What is Phishing?
“Phishing” is when criminals use email, phone and online scams to purposefully and maliciously trick people into sharing information such as passwords, Social Security numbers, account and credit card details and even your mother’s maiden name! Phishing is Phraud and it is a crime.
- Educate yourself, your family, and if applicable, your co-workers, clients and business partners on what Information Theft is, and what you can do to protect yourself.
- No legitimate business or government agency will ever ask for personal information via email or phone unless you initiate the contact. If you receive such a request, DON’T RESPOND.
- According to a Federal Trade Commission report, Information Theft is the fastest growing crime in the United States. It occurs once every 79 seconds on average. In 2005, the cost to consumers was in excess of $5,000,000,000, while the cost to businesses was in excess of $47,000,000,000. The average consumer loss from a phishing attack is $1200.
- According to a Symantec presentation, 1 out of every 125 emails sent is a phishing attack. In 2005, phishing attacks rose by 90%.
- The Anti-Phishing Working Group reports that 5.7 billion phishing emails are sent each month, and that over 150,000 unique phishing attacks and 3,000 phishing websites are reported per month.
What information are Phishers after?
Phishers are interested in gathering information which, by nature, is private and/or confidential, especially if this information can help them steal your identity.
Information Theft targets a wide array of information, including, but not limited to:
- Social Security Numbers.
- Driver’s License Numbers.
- Date and Place of Birth.
- Mother’s Maiden Name.
- Account Numbers.
- Personal Information.
- Any confidential information that criminals can either directly use or resell.
- Do not disclose any personal information unless the requester has a valid need for the information.
- Don’t hesitate to ask how your information is going to be protected.
- Never agree to have your information shared or sold.
- Remember: No legitimate business or government agency will ever ask for personal information via email or phone unless you initiate the contact. If you receive such a request, DON’T RESPOND!
How NOT to become a Victim.
Phishing may appear to be an anonymous crime, but it is not a victimless crime. However, we have good news: simple techniques exist to NOT become a Phishing Victim.
- Never provide confidential information unless you started the conversation. Never answer an email, pop-up, phone call, letter, etc. that asks for personal information. Legitimate companies do NOT ask for this information, ever!
- Be suspicious! Because something is written down in an email or in a pop-up does not mean that it is true and legitimate.
- Do not click on a link provided in an email or enter information in a pop-up window. Go to the website yourself and from there navigate to the area of interest.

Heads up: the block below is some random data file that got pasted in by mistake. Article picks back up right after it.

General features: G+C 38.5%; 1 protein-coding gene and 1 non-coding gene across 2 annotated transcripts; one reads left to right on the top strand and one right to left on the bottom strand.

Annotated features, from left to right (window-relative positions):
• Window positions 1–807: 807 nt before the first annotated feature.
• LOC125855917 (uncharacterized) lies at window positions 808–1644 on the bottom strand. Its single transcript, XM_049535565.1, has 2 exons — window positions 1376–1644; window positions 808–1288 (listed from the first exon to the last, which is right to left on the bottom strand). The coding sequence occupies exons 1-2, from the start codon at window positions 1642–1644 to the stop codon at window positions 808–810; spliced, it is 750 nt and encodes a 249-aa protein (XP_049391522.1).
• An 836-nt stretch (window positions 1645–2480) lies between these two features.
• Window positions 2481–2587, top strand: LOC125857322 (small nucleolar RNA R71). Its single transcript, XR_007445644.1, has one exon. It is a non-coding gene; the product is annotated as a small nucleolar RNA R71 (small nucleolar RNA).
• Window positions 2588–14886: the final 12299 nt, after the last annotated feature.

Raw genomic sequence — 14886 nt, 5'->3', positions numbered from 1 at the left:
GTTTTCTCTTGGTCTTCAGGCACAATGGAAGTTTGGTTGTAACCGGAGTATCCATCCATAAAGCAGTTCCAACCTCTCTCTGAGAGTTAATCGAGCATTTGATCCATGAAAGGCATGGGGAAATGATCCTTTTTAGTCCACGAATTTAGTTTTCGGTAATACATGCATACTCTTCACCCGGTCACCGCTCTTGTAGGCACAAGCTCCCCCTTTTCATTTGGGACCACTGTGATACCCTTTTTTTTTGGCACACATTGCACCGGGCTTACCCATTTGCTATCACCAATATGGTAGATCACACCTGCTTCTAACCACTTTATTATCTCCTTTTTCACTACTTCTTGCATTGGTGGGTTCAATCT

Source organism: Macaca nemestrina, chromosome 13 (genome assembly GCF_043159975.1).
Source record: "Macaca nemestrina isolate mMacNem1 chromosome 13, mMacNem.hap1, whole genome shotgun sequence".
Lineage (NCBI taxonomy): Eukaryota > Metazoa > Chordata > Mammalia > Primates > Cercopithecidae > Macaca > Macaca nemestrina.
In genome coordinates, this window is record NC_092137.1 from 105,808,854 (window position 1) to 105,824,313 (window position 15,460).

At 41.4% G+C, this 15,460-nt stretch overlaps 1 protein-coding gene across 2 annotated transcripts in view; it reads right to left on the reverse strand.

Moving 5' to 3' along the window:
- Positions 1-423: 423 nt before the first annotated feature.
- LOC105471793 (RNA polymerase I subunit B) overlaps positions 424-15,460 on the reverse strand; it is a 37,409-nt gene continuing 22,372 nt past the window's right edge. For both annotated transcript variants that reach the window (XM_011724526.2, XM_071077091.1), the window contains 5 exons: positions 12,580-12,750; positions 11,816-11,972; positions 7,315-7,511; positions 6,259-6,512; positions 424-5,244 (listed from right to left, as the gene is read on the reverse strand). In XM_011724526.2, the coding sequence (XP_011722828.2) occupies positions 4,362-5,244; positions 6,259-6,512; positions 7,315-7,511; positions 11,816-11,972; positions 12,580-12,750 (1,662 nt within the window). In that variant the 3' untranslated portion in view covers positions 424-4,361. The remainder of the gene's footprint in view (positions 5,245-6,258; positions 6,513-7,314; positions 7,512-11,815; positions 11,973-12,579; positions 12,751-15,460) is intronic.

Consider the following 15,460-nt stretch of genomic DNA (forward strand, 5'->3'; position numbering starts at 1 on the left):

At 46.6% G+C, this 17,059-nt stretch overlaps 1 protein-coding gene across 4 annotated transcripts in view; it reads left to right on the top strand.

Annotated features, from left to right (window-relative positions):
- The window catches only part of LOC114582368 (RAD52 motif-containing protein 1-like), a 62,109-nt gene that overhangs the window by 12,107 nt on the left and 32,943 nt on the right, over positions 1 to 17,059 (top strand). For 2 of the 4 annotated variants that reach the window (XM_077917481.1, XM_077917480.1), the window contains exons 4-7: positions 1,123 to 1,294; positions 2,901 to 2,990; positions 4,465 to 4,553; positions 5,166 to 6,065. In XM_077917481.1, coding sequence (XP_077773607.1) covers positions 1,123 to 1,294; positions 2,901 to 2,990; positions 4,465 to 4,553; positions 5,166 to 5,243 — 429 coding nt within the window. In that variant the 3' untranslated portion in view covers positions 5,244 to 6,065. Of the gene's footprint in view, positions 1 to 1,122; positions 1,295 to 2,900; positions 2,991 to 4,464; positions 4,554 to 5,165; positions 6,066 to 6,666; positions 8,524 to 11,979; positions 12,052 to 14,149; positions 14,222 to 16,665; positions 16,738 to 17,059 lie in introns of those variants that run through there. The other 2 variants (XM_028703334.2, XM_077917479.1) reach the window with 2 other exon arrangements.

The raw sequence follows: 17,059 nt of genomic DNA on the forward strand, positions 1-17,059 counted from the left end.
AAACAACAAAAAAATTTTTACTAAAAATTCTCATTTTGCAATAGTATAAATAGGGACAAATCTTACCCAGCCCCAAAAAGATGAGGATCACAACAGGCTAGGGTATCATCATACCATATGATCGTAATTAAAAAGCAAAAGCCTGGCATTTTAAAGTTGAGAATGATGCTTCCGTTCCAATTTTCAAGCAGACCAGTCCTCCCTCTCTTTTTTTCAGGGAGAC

- Use anti-malware solutions that are updated. This will stop the installation of crimeware on your computer that could harvest your information.
- Do not use public computers or wireless networks to conduct confidential activities. This includes wi-fi hot spots, kiosk computers, cybercafés.
- Shred all documents that contain personal, sensitive or confidential information.
What to do if you have been phished?
If you are a phishing victim, it is important for you to follow these simple instructions to minimize the damage caused by the criminals who stole your information.
- Place a Fraud Alert on your Credit Report.
- Close the accounts that you know, or believe, have been tampered with or opened fraudulently.
- File a police report.
- File a complaint with the Federal Trade Commission. By sharing your identity theft complaint with the FTC, you will provide important information that can help law enforcement officials across the nation track down identity thieves and stop them. The FTC can refer victims’ complaints to other government agencies and companies for further action, as well as investigate companies for violations of laws the agency enforces.
- Monitor your bank accounts, credit card accounts and credit report.
Spotlight on Reporting Action Plan:
- Write down the name of everyone you talk to, what he or she tells you, and the date the conversation occurred.
- Follow up in writing with all contacts you’ve made on the phone or in person. Use certified mail, return receipt requested, so you can document what the company or organization received and when.
- Keep copies of all correspondence or forms you send.
- Keep the originals of supporting documents, like police reports and letters to and from creditors; send copies only.
- If you are a victim of phishing, others in your community will be, too. The sooner you report it, the sooner you can help protect your community against these criminals!